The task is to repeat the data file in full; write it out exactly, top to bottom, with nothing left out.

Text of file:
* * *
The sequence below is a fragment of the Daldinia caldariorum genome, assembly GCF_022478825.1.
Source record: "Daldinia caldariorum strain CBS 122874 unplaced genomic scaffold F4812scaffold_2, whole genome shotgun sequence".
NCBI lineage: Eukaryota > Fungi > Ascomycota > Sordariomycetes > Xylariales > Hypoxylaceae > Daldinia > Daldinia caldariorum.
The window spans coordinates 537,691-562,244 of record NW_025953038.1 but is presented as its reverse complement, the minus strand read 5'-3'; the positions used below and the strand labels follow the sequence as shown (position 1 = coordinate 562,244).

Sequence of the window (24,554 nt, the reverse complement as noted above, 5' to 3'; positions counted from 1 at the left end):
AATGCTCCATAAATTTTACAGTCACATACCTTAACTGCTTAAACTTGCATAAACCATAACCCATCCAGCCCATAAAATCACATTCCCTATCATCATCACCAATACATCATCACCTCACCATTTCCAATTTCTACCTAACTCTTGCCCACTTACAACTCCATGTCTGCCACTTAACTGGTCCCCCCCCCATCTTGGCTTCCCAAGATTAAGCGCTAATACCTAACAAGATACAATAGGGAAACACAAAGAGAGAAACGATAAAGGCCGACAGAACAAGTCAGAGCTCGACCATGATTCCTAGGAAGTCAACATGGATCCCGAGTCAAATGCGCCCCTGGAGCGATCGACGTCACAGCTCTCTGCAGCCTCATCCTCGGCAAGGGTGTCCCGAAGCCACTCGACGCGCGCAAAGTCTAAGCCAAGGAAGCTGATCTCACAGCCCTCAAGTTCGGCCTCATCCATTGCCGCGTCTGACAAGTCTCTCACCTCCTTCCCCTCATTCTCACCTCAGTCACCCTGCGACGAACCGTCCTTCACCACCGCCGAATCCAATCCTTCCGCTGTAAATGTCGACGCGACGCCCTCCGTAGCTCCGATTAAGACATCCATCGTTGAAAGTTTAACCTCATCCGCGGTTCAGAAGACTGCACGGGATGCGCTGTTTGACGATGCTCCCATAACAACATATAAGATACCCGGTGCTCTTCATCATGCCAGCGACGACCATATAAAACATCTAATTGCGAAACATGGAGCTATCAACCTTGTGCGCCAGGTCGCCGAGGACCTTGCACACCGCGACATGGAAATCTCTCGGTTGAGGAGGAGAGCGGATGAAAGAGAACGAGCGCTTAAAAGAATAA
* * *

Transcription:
The sequence below is a fragment of the Daldinia caldariorum genome, assembly GCF_022478825.1.
Source record: "Daldinia caldariorum strain CBS 122874 unplaced genomic scaffold F4812scaffold_2, whole genome shotgun sequence".
NCBI lineage: Eukaryota > Fungi > Ascomycota > Sordariomycetes > Xylariales > Hypoxylaceae > Daldinia > Daldinia caldariorum.
The window spans coordinates 537,691-562,244 of record NW_025953038.1 but is presented as its reverse complement, the minus strand read 5'-3'; the positions used below and the strand labels follow the sequence as shown (position 1 = coordinate 562,244).

Sequence of the window (24,554 nt, the reverse complement as noted above, 5' to 3'; positions counted from 1 at the left end):
AATGCTCCATAAATTTTACAGTCACATACCTTAACTGCTTAAACTTGCATAAACCATAACCCATCCAGCCCATAAAATCACATTCCCTATCATCATCACCAATACATCATCACCTCACCATTTCCAATTTCTACCTAACTCTTGCCCACTTACAACTCCATGTCTGCCACTTAACTGGTCCCCCCCCCATCTTGGCTTCCCAAGATTAAGCGCTAATACCTAACAAGATACAATAGGGAAACACAAAGAGAGAAACGATAAAGGCCGACAGAACAAGTCAGAGCTCGACCATGATTCCTAGGAAGTCAACATGGATCCCGAGTCAAATGCGCCCCTGGAGCGATCGACGTCACAGCTCTCTGCAGCCTCATCCTCGGCAAGGGTGTCCCGAAGCCACTCGACGCGCGCAAAGTCTAAGCCAAGGAAGCTGATCTCACAGCCCTCAAGTTCGGCCTCATCCATTGCCGCGTCTGACAAGTCTCTCACCTCCTTCCCCTCATTCTCACCTCAGTCACCCTGCGACGAACCGTCCTTCACCACCGCCGAATCCAATCCTTCCGCTGTAAATGTCGACGCGACGCCCTCCGTAGCTCCGATTAAGACATCCATCGTTGAAAGTTTAACCTCATCCGCGGTTCAGAAGACTGCACGGGATGCGCTGTTTGACGATGCTCCCATAACAACATATAAGATACCCGGTGCTCTTCATCATGCCAGCGACGACCATATAAAACATCTAATTGCGAAACATGGAGCTATCAACCTTGTGCGCCAGGTCGCCGAGGACCTTGCACACCGCGACATGGAAATCTCTCGGTTGAGGAGGAGAGCGGATGAAAGAGAACGAGCGCTTAAAAGAATAA